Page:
What can you do to reduce your triglyceride levels?
- Healthy eating -- every day. It is a simple truth that what you put in your body is what you will get out of it. Limit levels of salt, solid fats like whole dairy products, red meats and tropical oils, added sugars and refined grains.
- Reduce your body mass index (BMI) to a safe level for your age and height. Even a 5-10 percent weight loss can result in a 20 percent decrease in triglyceride levels.
- Physical activity. Just 30 minutes of physical activity 5 days per week can cut your caloric expenditure and help you obtain safe levels of triglycerides within the body.
- Increase your fiber. Getting that daily recommendation of vegetables, fruits, fiber wealthy whole grains, fat-free milk products, seafood (limit your intake to 3 servings per week to keep mercury levels in balance), lean meats and poultry, legumes, nuts and seeds to help you get healthy triglyceride levels and keep your cholesterol levels in check.
What if you are currently overweight and find these recommendations difficult to implement?
Find a “healthy partner.” This can be a close friend, workmate, classmate or family member who has a similar goal of getting healthy. Starting an online social media group of similar minded individuals can also help you push past plateaus and get your health in tip top shape without costing you hundreds of dollars. Through the Metro Parks system you can begin a healthy walking group that will keep you moving and motivated to shed pounds and enjoy an internal balance brought on by nature and scenery. Cutting down on your caloric intake can be difficult but there are many free resources available to help you decrease portion sizes and even find healthy delicious recipes to try. If you have high triglycerides it is recommended that you substitute monounsaturated and polyunsaturated fats (found in canola and olive oils) for saturated fats. Try to keep your dietary fats to no more than 35 percent of your total diet daily.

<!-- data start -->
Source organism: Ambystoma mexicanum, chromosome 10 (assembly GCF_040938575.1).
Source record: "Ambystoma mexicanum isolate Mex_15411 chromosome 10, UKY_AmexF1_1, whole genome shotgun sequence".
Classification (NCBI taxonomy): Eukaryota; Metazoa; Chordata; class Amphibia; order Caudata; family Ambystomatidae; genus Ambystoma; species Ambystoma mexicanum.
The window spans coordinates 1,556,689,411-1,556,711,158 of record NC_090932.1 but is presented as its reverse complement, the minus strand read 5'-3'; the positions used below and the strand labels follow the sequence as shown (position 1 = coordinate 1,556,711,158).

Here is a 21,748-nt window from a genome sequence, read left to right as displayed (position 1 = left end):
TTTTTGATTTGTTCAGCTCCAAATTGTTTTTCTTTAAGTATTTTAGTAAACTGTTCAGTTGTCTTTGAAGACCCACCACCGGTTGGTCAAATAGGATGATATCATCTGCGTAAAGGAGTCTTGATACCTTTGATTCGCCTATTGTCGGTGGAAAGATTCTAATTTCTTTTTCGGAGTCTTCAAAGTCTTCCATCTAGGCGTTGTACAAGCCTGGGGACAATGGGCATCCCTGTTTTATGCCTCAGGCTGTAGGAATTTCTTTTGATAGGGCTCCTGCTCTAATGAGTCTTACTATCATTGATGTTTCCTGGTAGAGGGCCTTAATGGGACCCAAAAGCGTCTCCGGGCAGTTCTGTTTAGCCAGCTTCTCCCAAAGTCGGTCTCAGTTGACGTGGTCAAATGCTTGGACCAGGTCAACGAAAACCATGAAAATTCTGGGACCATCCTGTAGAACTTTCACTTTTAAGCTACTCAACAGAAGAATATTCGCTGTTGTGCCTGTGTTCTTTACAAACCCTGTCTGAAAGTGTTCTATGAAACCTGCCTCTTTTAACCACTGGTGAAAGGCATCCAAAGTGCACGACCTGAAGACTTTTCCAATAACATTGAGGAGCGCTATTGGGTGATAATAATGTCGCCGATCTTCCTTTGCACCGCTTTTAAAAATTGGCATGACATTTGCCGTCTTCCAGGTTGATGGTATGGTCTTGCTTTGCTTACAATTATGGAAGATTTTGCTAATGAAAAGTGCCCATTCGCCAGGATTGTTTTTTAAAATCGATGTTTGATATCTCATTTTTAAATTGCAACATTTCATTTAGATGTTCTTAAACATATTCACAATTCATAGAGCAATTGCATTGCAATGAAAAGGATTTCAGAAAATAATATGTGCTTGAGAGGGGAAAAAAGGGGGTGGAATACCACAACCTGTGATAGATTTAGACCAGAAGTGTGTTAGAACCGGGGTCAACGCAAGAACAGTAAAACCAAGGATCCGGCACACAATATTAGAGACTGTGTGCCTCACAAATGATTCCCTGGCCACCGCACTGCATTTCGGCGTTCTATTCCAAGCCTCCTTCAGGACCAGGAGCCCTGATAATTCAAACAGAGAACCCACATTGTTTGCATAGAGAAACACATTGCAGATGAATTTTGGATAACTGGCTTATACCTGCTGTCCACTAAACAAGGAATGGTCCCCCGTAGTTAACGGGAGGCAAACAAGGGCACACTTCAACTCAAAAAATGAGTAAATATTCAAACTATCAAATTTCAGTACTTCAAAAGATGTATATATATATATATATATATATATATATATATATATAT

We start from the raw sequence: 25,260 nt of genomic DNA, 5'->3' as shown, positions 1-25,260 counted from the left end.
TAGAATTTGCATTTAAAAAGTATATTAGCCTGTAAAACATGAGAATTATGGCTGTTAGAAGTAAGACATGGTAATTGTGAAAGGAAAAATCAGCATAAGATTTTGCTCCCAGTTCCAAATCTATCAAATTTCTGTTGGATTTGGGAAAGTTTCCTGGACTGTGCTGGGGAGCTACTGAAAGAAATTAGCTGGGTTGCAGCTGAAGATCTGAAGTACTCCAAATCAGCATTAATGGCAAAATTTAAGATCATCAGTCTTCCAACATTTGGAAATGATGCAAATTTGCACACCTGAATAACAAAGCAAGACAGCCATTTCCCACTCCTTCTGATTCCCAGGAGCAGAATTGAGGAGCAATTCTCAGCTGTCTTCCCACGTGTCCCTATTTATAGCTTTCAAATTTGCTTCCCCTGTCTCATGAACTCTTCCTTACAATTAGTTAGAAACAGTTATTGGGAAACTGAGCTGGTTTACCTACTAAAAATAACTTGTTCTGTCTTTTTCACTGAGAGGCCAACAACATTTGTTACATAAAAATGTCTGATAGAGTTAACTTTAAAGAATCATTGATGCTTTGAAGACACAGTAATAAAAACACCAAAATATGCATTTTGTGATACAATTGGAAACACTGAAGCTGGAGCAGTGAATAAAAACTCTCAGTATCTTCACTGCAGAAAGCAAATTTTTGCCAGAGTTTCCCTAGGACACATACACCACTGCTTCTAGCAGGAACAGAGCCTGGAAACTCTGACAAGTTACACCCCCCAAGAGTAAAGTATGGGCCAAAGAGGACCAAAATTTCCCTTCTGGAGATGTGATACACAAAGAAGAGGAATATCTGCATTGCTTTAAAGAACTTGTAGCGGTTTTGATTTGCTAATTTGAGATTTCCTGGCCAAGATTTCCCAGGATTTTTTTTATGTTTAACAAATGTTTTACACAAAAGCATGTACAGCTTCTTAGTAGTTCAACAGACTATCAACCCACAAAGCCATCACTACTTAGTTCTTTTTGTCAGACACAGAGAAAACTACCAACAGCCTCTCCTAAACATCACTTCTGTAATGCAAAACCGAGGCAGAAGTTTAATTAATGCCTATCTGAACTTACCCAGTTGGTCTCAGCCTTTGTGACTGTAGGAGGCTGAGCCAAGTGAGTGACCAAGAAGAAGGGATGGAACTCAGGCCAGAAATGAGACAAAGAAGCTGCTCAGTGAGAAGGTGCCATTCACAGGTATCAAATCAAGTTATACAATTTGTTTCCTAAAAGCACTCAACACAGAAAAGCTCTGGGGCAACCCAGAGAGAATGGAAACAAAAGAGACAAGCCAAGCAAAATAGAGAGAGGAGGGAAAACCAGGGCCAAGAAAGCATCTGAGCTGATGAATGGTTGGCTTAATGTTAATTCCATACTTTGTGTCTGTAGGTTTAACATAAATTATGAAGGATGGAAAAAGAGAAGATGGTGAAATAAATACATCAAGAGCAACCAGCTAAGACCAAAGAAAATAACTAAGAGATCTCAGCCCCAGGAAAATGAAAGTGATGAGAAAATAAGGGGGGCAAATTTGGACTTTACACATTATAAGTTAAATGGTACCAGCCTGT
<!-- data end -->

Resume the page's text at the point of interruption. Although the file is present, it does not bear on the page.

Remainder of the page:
You can have a healthy heart and learning your triglyceride levels is just a first step in greater overall heart health. Until next time – good health to you!